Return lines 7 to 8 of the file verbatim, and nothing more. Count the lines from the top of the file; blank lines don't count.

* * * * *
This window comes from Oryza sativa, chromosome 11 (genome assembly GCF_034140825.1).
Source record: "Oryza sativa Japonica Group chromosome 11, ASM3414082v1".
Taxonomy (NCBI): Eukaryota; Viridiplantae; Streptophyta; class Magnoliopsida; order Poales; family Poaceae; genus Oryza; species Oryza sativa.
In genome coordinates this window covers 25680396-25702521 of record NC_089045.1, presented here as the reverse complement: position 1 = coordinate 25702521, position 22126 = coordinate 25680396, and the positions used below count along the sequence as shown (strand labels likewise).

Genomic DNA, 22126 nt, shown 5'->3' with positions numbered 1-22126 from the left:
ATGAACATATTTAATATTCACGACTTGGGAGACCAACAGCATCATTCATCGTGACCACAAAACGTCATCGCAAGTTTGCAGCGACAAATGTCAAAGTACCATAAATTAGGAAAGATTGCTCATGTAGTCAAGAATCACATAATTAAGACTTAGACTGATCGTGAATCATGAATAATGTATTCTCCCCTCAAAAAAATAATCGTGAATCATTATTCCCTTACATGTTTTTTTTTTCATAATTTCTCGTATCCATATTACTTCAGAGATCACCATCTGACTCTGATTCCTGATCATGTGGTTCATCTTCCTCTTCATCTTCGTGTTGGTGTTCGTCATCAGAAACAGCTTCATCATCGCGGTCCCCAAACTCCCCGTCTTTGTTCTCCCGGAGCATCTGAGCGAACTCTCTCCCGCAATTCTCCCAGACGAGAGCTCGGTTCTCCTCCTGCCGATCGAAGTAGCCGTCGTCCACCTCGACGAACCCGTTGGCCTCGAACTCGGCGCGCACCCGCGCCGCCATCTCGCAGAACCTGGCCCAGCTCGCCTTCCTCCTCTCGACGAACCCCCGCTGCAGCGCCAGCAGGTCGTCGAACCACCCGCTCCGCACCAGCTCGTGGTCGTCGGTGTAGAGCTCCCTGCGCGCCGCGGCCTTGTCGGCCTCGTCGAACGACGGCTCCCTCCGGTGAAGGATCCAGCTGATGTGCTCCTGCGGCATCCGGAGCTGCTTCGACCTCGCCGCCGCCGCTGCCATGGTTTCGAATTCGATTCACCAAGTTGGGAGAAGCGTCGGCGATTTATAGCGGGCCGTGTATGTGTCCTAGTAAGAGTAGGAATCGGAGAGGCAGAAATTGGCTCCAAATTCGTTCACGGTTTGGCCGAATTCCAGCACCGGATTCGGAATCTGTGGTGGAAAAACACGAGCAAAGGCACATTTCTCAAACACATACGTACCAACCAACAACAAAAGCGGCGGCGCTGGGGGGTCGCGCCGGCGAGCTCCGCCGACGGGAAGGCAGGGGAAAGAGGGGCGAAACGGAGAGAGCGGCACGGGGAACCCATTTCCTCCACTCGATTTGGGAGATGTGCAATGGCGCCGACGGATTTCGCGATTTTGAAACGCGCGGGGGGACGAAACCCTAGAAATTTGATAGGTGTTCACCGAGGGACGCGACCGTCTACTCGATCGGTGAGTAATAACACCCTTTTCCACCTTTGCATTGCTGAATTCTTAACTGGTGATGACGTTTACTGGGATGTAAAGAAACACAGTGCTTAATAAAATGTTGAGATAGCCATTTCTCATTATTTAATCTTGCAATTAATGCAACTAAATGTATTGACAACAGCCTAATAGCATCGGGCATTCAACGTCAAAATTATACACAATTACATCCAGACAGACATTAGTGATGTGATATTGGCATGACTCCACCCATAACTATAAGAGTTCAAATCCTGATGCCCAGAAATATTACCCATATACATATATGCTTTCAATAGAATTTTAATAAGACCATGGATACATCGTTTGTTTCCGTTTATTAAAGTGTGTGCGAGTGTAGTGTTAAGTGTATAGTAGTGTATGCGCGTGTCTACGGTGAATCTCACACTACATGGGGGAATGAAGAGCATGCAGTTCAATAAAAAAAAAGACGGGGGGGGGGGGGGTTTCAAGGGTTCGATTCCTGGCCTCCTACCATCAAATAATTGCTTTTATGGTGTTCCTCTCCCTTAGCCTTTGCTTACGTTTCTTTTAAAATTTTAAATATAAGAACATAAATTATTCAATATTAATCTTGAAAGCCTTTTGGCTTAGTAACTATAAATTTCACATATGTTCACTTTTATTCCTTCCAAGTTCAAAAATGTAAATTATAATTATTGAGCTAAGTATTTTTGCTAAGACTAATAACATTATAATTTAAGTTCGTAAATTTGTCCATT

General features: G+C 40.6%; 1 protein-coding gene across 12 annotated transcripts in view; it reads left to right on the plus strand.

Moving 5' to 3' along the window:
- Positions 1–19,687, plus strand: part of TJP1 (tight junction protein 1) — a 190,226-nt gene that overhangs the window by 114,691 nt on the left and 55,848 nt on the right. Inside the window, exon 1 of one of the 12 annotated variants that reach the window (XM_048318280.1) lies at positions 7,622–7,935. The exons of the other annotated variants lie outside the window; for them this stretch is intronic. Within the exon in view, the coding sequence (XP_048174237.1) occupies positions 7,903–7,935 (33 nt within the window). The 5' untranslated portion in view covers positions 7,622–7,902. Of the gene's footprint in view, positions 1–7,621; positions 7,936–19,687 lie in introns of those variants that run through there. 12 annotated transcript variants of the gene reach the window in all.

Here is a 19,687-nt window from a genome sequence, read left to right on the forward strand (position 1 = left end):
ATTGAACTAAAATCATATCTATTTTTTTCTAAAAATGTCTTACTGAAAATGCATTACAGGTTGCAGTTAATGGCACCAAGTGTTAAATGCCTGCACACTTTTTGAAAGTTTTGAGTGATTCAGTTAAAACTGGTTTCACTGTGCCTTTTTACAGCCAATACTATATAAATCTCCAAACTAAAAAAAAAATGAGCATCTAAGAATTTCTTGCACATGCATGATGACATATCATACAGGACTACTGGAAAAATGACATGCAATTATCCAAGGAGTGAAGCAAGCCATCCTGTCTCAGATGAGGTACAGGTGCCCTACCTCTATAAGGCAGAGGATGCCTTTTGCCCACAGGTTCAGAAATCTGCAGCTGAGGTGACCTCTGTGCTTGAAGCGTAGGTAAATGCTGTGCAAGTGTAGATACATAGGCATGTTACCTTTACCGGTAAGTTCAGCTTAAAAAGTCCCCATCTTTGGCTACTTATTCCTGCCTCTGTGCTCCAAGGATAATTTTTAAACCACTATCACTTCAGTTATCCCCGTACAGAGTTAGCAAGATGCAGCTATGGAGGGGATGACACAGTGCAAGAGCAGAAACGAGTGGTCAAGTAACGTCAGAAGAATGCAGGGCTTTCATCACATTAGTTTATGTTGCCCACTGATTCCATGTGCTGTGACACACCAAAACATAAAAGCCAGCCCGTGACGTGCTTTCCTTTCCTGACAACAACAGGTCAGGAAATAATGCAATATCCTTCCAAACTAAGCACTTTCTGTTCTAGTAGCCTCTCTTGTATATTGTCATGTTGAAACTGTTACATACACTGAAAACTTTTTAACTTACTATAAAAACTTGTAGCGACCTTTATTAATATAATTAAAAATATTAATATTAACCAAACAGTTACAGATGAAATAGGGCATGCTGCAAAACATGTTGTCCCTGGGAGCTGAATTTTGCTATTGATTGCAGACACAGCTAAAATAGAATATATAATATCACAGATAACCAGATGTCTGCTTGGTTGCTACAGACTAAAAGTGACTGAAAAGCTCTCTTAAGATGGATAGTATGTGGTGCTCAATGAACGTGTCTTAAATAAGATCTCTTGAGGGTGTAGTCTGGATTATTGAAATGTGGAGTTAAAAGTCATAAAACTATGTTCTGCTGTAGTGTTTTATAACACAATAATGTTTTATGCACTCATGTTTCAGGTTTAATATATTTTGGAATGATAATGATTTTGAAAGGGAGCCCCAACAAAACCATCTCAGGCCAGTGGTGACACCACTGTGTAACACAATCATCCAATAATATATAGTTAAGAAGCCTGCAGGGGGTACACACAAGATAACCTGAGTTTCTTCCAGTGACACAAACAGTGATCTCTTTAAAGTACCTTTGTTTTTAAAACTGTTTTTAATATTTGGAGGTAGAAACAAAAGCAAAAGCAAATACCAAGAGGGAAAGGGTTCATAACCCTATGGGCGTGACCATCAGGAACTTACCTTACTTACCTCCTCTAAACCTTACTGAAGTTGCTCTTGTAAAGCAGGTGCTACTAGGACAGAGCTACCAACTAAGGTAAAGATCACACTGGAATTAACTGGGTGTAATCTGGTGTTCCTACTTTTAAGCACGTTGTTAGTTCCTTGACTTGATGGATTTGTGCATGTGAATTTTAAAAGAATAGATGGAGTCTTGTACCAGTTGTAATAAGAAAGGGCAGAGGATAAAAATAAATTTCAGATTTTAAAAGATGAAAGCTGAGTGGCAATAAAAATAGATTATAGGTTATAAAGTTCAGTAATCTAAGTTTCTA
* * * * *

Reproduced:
General features: G+C 40.6%; 1 protein-coding gene across 12 annotated transcripts in view; it reads left to right on the plus strand.

Moving 5' to 3' along the window: